a brief warning for you here… some images in this post are of an unborn chicken embryo, which stopped growing inside its egg after a few days into the incubation period.
recently i candled the eggs again to double check my candling work from last week and the progress was amazing! during the process this time, you could really see the blood vessels and the larger, wiggling chicken inside a few of the eggs. once again, amazing!
i also decided to check the other 5 eggs that i wasn’t sure were fertilized, still thriving, or alive.
unknown egg #1: the first one was definitely fertilized and alive, and i was surprised and excited to add another potential chicken to our list for the hatch this sunday. so that puts our count at 23 chicks!
unknown egg #2: the next egg i checked was definitely no longer growing, and i could see the tell-tale red ring around the inside of the egg that means the egg was at one point fertilized but the embryo died within the first few days. this egg was pretty much transparent except for the red ring, and i removed this one to crack it open later and check out the contents.
unknown egg #3: this egg was just the same as egg #2 and i removed this one also.
unknown egg #4: this egg had no visible embryo and even though i turned it on all sides, i couldn’t see anything alive inside. there was a very dark section and a very visible air bubble, but the dark patch was different than the dark patches in the fertile and growing eggs and i couldn’t see any blood vessels or other signs of life. so i decided to take this egg out too so that it wouldn’t bust and contaminate the others as time went on.
unknown egg #5: i was still unsure about this egg, so i left it in inside the incubator just in case.
as of now, there are 24 eggs in the incubator and i’m sure (or as sure as a beginner can be) that 23 of them are growing nicely.
the other 3 eggs that i removed became a science experiment…
failure to thrive egg #1: when i cracked this one open i only saw the red ring of small blood vessels around the inside of the egg. there were no other substances inside besides the red ring and the light yellow liquid that was the yolk and white mixed together. that means this one was fertilized too (24 out of 27 points for rex).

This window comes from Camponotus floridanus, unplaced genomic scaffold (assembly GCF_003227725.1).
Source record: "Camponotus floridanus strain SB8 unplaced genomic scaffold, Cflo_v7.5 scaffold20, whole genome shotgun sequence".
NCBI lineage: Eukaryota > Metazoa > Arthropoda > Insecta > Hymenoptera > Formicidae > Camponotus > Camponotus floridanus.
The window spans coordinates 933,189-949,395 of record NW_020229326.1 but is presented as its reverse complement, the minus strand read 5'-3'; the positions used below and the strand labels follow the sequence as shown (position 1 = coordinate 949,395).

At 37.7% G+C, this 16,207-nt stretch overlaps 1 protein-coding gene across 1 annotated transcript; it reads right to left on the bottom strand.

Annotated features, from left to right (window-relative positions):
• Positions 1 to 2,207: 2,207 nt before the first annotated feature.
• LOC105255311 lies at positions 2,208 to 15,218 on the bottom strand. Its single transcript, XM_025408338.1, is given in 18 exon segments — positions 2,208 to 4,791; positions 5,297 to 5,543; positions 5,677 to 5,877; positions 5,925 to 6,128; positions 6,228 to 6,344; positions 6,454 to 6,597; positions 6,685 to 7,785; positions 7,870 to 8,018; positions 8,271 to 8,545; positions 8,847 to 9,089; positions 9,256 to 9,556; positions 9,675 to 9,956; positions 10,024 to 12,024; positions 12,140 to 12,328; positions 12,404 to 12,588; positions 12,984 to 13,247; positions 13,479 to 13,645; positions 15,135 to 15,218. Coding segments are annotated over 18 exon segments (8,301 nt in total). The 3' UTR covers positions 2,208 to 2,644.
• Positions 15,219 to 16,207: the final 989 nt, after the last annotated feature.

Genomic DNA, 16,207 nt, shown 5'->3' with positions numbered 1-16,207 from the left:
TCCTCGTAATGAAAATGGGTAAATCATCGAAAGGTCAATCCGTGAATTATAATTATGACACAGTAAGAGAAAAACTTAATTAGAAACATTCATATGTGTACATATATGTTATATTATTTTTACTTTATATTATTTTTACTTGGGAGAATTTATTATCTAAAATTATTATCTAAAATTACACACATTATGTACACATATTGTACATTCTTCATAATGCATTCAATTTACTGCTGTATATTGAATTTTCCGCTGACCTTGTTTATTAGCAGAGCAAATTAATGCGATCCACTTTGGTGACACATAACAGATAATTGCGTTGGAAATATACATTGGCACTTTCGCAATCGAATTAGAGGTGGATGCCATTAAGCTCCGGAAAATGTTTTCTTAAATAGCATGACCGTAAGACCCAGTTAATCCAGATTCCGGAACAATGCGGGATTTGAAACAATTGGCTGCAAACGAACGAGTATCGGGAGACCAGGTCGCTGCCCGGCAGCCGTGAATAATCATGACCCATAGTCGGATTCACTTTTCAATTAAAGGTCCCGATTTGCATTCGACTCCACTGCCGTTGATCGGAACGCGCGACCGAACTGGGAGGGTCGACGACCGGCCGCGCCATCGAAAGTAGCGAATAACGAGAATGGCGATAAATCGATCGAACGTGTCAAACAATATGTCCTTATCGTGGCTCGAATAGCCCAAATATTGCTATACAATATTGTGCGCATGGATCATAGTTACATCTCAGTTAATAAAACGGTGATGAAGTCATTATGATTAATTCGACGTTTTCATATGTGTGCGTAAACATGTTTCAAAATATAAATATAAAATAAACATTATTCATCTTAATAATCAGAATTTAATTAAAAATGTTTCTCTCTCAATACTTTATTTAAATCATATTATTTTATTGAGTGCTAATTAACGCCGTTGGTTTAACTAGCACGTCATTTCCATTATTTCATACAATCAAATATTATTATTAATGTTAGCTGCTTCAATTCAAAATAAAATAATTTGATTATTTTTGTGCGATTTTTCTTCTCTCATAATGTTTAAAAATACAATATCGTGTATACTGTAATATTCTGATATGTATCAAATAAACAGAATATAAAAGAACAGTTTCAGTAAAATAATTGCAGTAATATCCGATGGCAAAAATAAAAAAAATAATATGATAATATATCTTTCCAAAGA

failure to thrive egg #2: this egg had the same red ring as the previous one, but it also had a couple thick spots of dark red that could have been the beginnings of the the embryo. it seemed to me that this egg lived longer before failing to thrive. (25 out of 27 points for rex.)
failure to thrive egg #3: this last egg at first appeared to be the same as the second egg but when i poured the contents out into the bowl with the other yellow liquid, i heard a little plop. i looked in the bowl and found a tiny, but unmistakable embryo that hadn’t even begun to from its limbs yet,which meant that the egg died sometime around 3 or 4 days into the incubation process. (26 out of 27 points for rex!!!)
tiny chicken embryo
you can see its eyes but it has not yet formed limbs. to me, it looks somewhat like a seahorse!
jason and i have dealt with a chick that was born that died, and chicks that were busted out of their shell by careless hens just a few days before hatching, so this process isn’t new to me… and since the embryo was barely developed i don’t feel sad about the situation, just in awe of it. i am hoping that all of the eggs that are in the incubator now will thrive and hatch well… and i can give thanks for that!!!
i also found a great video on YouTube that shows the growth of the embryo from the beginning until the day i hatches… you can watch the video and think of our embryo-chicks, who are at 15 days today!